At 40, 60, and 70% 1RM, for which significant differences in peak power were observed, the peak bar height was significantly greater for the HHP than for the HPC (d = 1.01–3.11) (Table 1). This suggests the necessity of voluntarily limiting the bar height in the HPC at lighter loads because of the catching movements, which likely hindered the subjects from lifting with their maximal efforts. This notion is supported by the fact that during the HPC, bar height did not differ at lighter loads, whereas it significantly decreased at heavier loads (21). Because there is a strong positive correlation between velocity and height in the HPC (21), the subjects did not produce maximal force and velocity in the HPC at 40–60% 1RM, resulting in the significantly lower peak power compared with that of the HHP (Figure 1). Contrarily, at heavier loads (80–100% 1RM), there was no significant difference in peak bar height between the exercises (d = 0.12–0.47) (Table 1). That is, subjects could execute the second pull movements with their maximal efforts at 80% 1RM or greater, which allowed them to generate equivalent peak power in the HPC and HHP. The HPC produced a greater Vpp than the HHP at 95 and 100% 1RM. The differences in velocity at maximal loads possibly arose from the psychological pressure of catching the bar during the HPC, although the instruction for maximal efforts was given in both the HPC and HHP sessions. These results suggest that the previous study reported the greater power output in the HHP than in the HPC across the entire loading spectrum partly because the investigated loading range (30–80% of 1RM) was not wide enough (20). The current study used wider range of loads including loads >80% 1RM, and showed that the differences in peak power between the exercises diminished toward heavier loads.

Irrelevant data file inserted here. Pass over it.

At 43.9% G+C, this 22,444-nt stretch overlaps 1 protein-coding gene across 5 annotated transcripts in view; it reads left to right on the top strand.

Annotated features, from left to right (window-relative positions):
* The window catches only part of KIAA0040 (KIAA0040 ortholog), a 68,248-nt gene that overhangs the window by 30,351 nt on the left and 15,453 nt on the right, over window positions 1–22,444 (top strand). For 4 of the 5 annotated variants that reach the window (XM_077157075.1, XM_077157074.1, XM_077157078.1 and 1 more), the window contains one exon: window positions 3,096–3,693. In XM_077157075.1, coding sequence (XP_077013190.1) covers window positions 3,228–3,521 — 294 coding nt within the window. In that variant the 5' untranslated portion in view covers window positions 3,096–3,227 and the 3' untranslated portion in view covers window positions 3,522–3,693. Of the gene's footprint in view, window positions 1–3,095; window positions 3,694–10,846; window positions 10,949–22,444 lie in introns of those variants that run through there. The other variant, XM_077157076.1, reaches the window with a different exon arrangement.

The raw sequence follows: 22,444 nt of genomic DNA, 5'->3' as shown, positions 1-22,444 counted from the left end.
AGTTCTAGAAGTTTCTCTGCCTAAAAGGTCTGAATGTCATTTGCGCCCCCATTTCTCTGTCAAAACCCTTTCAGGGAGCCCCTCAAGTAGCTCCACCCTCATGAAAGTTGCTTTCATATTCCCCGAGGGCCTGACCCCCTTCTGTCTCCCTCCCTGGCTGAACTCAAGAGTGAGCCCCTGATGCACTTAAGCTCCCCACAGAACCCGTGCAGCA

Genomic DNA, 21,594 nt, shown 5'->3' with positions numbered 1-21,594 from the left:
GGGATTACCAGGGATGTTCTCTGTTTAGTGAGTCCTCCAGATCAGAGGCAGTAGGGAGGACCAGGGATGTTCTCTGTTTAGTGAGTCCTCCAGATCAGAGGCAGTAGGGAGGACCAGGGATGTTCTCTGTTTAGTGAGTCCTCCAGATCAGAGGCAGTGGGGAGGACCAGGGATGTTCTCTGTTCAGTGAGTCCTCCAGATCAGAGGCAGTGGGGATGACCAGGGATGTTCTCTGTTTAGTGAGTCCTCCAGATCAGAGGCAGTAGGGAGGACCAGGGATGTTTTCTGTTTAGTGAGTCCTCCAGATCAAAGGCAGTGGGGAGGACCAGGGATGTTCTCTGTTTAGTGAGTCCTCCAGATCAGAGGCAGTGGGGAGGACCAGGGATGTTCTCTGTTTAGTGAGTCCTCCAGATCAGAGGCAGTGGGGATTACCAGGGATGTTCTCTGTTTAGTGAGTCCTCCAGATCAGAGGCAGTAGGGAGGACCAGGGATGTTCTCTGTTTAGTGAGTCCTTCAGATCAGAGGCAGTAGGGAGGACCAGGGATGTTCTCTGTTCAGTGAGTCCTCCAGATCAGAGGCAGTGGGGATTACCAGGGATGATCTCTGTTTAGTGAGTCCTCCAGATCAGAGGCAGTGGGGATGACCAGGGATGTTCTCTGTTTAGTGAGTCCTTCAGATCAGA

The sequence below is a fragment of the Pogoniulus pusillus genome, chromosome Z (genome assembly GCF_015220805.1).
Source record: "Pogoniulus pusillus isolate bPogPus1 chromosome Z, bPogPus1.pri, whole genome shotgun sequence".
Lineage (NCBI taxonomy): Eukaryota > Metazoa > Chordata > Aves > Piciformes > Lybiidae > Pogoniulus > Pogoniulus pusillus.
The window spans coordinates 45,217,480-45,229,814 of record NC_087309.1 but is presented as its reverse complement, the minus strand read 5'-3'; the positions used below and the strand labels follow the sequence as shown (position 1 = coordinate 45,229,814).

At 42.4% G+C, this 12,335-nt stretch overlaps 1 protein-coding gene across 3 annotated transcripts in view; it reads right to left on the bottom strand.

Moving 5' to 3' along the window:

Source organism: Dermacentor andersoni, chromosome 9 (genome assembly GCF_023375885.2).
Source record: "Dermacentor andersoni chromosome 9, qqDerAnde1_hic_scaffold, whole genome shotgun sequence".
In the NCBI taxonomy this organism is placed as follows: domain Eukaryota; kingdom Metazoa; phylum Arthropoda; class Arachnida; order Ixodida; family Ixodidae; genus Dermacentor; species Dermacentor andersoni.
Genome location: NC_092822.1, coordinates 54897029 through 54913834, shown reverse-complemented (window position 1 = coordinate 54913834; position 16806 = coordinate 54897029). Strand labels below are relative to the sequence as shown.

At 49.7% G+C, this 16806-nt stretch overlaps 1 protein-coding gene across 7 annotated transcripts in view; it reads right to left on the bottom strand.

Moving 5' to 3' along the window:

In addition, in previous studies (18–20), it was suggested that catching derivatives produced less power than pulling derivatives because the intention to receive the bar may have caused an incomplete triple extension during the second pull phase. Based on the results of the current study, the incomplete triple extension may have arisen from the lifting technique of the subjects opposed to the characteristics of the catching derivatives. Unlike the previous studies using nonweightlifters (e.g., competitors in NCAA Division III track and field or collegiate club/intramural sports) (18–20), the current study used competitive weightlifters to compare pure power characteristics between the exercises. They could most likely perform the HPC with the correct technique, even with heavier loads, because near-maximal to maximal loads are often used in their daily training and competitions. The movements up to the second pull phase, in which peak power occurs, are similar between the HPC and HHP. Thus, it is suggested that both exercises produce extremely high and comparable power regardless of the presence/absence of the catching phase, if done correctly. For power development, the HHP might be a superior exercise over the HPC when using 40–70% 1RM, whereas the exercises can be interchangeably used with loads of 80–100% 1RM.